Less than a week after Turkey’s top cleric got an armored Mercedes, President Recep Tayyip Erdogan says the imam should get a private jet, too.
Erdogan said in a TV interview late Tuesday that he was enraged by the public outcry over a $385,000 car Turkey’s Directorate of Religious Affairs bought for Mehmet Gormez, the agency’s head. After Gormez returned the vehicle under public pressure, Erdogan presented the cleric with a similar car from his own fleet, then promised him a new aircraft.
“The religious leader at the Vatican has a private jet, private cars, armored vehicles,” Erdogan said. “Are we just an ordinary country? Why should he travel with a commercial plane?” he said of Gormez.
The Pope doesn’t have a private jet. A Vatican official told Bloomberg on Wednesday that the pontiff usually uses an Alitalia jet on the outward journey, and returns on a plane of the national airline of the country he visited. When Pope Francis visited Turkey in November, he made headlines in local media for using a “modest” Renault Symbol rather than continuing with an armored Mercedes that was waiting for him at Ankara’s airport. He uses a Ford Focus around the Vatican.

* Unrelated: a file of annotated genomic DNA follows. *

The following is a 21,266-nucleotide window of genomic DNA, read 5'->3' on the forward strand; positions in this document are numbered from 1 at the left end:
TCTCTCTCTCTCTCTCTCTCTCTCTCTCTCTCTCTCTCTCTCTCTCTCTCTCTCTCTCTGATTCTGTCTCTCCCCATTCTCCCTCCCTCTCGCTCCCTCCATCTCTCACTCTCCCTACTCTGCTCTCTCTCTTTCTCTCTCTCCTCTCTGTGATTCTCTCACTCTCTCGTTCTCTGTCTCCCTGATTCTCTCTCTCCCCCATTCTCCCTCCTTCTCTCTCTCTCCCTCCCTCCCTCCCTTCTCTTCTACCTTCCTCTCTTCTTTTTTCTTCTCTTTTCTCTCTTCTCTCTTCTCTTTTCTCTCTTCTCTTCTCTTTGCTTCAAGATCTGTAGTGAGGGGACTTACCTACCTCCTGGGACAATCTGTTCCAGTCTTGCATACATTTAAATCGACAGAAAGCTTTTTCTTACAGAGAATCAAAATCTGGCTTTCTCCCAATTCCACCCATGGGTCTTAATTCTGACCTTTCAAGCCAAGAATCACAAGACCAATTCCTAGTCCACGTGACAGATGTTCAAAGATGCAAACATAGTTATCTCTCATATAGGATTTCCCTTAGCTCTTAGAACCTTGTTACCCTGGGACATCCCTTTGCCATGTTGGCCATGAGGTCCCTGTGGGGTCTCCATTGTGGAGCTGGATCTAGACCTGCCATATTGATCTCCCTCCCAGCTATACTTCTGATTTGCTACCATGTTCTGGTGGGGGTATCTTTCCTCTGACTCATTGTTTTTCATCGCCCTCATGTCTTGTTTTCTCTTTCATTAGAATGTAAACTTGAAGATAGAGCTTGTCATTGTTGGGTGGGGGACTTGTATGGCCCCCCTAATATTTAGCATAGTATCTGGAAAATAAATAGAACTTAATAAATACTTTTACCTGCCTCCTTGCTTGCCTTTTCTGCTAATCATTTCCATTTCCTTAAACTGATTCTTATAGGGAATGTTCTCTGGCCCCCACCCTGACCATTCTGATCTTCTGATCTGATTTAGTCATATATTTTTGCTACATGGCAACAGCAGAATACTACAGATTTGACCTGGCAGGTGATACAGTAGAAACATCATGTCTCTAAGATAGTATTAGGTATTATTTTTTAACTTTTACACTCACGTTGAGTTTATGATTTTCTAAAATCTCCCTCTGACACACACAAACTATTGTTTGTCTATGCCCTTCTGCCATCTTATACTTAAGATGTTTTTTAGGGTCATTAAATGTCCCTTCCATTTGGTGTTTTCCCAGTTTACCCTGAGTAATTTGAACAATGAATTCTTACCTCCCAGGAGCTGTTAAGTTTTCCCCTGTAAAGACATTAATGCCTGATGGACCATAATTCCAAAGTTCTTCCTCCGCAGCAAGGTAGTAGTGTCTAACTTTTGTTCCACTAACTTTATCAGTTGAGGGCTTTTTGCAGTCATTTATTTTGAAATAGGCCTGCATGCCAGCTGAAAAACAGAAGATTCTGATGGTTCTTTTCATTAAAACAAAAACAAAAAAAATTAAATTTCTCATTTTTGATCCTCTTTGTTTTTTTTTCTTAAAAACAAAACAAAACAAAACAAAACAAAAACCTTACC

Turkey’s opposition parties have made the government’s lavish spending on public buildings and luxury cars a campaign issue ahead of the June 7 parliamentary election. They’ve pledged to cut back on the perks and increase social spending should they win.
Erdogan is usually at the center of the opposition’s criticism for having built himself a $615 million, 1,150-room palace four times the size of Versailles in the capital, Ankara. On Wednesday, he officially inaugurated $230 million worth of facilities including stables to house the government’s Arabian horses; 53 of them were a gift from Qatar’s Emir Sheikh Tamim Bin Hamad Bin Al Thani, he said.
Finance Minister Mehmet Simsek, who has a reputation for keeping spending in line, has said outlays on cars won’t compromise Turkey’s fiscal discipline. The luxury sedan Erdogan gave Gormez is “peanuts” for the Turkish economy’s budget, Simsek said Sunday on his Twitter page.